Travel Jottings

My wanderings are urban as well as rural, and several have taken me overseas around Europe and to North America. All have needed at least some planning: knowing what to see and where to stay remain ever present needs. That and remaining ever open to new possibilities have contributed to what you find here. Everything builds up over time, and I hope that the horizons continue expanding to mean that I can continue to share new things with you here.

Constructing an All England Excursion

River Cam, Cambridge, England

It's tempting to think that those coming from further afield for a single visit, taking in as much of England in one trip as is feasible, would start their planning by going down the usual guidebook route. On the evidence of various trawls about the web, you could hardly blame them, given the paucity of all England visitor information websites. For now, I have collected a few here and hope to add to their number in an ongoing fashion.

History has bequeathed the English something of a state of confusion. Over time, there have been Celts, Romans, Anglo-Saxons and Normans and a mixture of different kingdoms too if you go back sufficiently far. Adding to that the facts that England is the largest country in the U.K. and that London is the capital both of England and the U.K. would bring you to an understanding of how confusing things can be. The result would appear to be that you either find information at the U.K. level or at that of the English regions and counties, with nothing that extensive in between those.

The obvious counterpoint to all of this is that planning a single visit taking in as much of England as possible is futile given its diversity. However, how can you pick out the places without an overview? The way that local authority areas remain in a constant state of flux underpins this need. It is true to say that certain locations such as London or the Lake District remain identifiable and that a first visit would only scratch the surface anyway, which makes sticking with the usual honeypots a sensible thing to do. After that, you can probe further, so long as you can make return visits. Hopefully, what's below will get you started, and that's all that can be promised. Once started, you will realise very quickly that it is impossible to state that you have "done" England to completion.

Visit England

This is a rare beast: tourist information for all of England located in one place. The usual useful formula of what to see and where to stay while doing just that that is followed. The accommodation listings seem more comprehensive since I last gave it a look, so it may be that I'd pay it a visit before another weekend away brought on by the prospect of enticing weather.

While I don't usually turn to places such as these on the web, their books had plenty of uses when I first moved to England and started to rove about the place. However, such is the state of confusion that is England that a visit to either of these is no harm.

The National Trust

The official website for a registered charity that acts as a guardian for some of the countryside, coastline and buildings in England and Wales. Intriguingly, it all started off near Barmouth in Wales, but the portfolio of properties is an extensive one, so there's bound to be somewhere to go and something to see. With the recent cutbacks announced by their northern counterpart, the National Trust for Scotland, I can only wonder how their finances are holding up in these cash-starved times. We may more enlightened now, but that is not to imply that their work is any less necessary.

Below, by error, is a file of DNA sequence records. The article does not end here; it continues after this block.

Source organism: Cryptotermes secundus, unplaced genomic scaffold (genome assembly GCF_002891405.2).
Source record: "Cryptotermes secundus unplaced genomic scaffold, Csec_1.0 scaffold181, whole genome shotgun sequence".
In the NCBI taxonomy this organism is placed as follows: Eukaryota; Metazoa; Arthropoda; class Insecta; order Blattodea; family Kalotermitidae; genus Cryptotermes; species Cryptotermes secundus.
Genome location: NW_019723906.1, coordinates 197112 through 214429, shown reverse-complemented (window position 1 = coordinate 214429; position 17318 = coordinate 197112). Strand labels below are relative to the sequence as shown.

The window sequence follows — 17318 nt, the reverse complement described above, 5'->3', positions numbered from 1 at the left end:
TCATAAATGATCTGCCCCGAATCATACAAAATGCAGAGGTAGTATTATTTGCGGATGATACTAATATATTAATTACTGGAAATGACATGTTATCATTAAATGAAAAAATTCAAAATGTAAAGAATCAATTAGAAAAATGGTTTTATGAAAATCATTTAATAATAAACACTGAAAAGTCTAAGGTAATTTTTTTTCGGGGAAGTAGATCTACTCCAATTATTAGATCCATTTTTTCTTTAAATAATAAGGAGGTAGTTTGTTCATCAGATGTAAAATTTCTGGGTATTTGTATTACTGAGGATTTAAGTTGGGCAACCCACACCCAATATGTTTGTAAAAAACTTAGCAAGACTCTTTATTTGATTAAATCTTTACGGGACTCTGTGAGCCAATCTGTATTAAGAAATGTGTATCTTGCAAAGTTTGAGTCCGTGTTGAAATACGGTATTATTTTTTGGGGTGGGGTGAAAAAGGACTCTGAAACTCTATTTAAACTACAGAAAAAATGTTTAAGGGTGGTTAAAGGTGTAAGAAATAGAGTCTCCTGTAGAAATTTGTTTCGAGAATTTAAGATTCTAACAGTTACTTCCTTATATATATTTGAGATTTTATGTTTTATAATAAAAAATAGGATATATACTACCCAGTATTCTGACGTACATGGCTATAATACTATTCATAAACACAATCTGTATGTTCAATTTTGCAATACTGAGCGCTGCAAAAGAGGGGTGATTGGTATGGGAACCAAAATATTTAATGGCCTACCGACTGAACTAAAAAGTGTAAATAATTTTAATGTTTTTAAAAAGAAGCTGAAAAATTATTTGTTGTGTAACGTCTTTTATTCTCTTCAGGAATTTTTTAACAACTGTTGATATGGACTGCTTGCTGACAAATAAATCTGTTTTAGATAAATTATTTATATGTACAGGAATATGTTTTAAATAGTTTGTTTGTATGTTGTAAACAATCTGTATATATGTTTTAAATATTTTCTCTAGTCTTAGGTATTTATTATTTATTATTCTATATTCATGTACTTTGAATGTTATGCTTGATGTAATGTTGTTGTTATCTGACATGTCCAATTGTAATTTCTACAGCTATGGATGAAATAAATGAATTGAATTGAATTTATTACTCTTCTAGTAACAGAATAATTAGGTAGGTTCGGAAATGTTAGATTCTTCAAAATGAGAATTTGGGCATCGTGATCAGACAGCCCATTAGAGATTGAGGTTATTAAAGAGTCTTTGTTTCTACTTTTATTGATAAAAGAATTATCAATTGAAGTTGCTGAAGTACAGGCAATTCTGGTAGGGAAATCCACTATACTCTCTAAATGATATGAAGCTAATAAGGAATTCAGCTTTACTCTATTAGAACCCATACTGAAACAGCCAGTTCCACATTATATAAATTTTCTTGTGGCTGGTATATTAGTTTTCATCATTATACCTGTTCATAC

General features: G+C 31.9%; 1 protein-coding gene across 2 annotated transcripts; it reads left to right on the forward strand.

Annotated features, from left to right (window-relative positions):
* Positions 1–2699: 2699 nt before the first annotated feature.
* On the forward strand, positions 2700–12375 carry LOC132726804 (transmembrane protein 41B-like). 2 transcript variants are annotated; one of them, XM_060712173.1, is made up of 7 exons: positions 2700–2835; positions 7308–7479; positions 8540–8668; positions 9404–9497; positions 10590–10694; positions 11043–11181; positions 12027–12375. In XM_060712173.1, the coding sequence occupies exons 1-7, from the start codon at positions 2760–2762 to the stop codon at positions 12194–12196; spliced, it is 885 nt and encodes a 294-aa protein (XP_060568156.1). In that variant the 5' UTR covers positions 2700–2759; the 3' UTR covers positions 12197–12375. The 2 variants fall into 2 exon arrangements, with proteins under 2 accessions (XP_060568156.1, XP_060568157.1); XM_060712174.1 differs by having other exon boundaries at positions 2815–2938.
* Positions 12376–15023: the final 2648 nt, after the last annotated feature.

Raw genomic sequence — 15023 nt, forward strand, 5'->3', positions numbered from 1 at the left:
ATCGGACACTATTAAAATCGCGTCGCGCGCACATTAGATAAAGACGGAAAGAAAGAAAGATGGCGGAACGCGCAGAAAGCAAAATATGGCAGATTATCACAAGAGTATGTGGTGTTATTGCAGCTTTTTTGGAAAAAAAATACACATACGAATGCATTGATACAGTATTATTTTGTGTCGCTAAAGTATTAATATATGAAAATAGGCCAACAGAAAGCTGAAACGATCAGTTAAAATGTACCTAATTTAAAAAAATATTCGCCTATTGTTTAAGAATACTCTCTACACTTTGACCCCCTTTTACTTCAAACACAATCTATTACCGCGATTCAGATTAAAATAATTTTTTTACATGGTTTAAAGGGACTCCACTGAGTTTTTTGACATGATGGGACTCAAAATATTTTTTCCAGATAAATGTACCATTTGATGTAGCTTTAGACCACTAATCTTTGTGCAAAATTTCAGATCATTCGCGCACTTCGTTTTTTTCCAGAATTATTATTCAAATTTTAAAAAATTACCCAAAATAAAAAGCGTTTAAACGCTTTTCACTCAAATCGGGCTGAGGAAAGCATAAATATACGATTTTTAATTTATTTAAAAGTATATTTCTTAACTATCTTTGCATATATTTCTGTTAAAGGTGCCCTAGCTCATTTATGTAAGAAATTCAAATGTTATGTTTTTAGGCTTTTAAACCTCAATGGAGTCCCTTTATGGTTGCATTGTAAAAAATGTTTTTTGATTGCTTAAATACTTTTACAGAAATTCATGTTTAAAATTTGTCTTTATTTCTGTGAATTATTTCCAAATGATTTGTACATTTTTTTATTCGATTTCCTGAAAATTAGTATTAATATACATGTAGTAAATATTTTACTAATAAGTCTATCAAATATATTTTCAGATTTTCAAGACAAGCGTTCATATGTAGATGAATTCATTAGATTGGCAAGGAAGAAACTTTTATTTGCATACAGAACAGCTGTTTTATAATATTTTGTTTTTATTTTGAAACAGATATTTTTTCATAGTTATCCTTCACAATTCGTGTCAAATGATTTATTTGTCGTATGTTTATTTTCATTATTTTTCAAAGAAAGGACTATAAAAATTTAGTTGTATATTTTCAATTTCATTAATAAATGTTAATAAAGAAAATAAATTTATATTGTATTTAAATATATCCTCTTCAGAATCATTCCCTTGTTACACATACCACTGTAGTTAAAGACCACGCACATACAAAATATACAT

English Heritage

In some respects, this is a government-sponsored version of the National Trust, but that's not all. For one thing, you can join the organisation much as you would with the National Trust, so it's an unusual mix. It's also an advisory organisation for the government, and it promotes the conservation of England's heritage too. Despite all of this, from the visitor's point of view, it's the properties that it maintains and the events that are organised that become the real draw here.

Historic Houses

Though this is in reality a cross-U.K. organisation, most of the properties are found in England, so it gets added here. Unlike either National Trust or English Heritage properties, All are privately owned and offer visitor access on their own terms. Some even operate in their own right as well, but membership of Historic Houses does get you access on a more cost-effective basis, even if that is not always the same offer that you get if buying tickets to see a property from the owners themselves. Additionally, you can get to explore places that are otherwise off the beaten track and maybe not open to the public in other ways. With 268 possibilities at the time of writing, there is plenty to see across England and there are others in Scotland, Wales and Northern Ireland should you want to look there as well.


This is probably the place to look if you need low-cost accommodation during your stay. Along with England, their reach also extends into Wales and onto Jersey too. Variety is very definitely a defining feature of their pool of hostels and these can get very busy too, so booking ahead is a necessity for ensuring that you have a night undercover. Even with the "Y" (for youth) in the name, they are open to all comers and even families too. That said, it might be a good idea to join or be a member of your own local hostelling association if coming from another country (they are part of the Hostelling International network) unless you are happy with paying an extra £3 a night.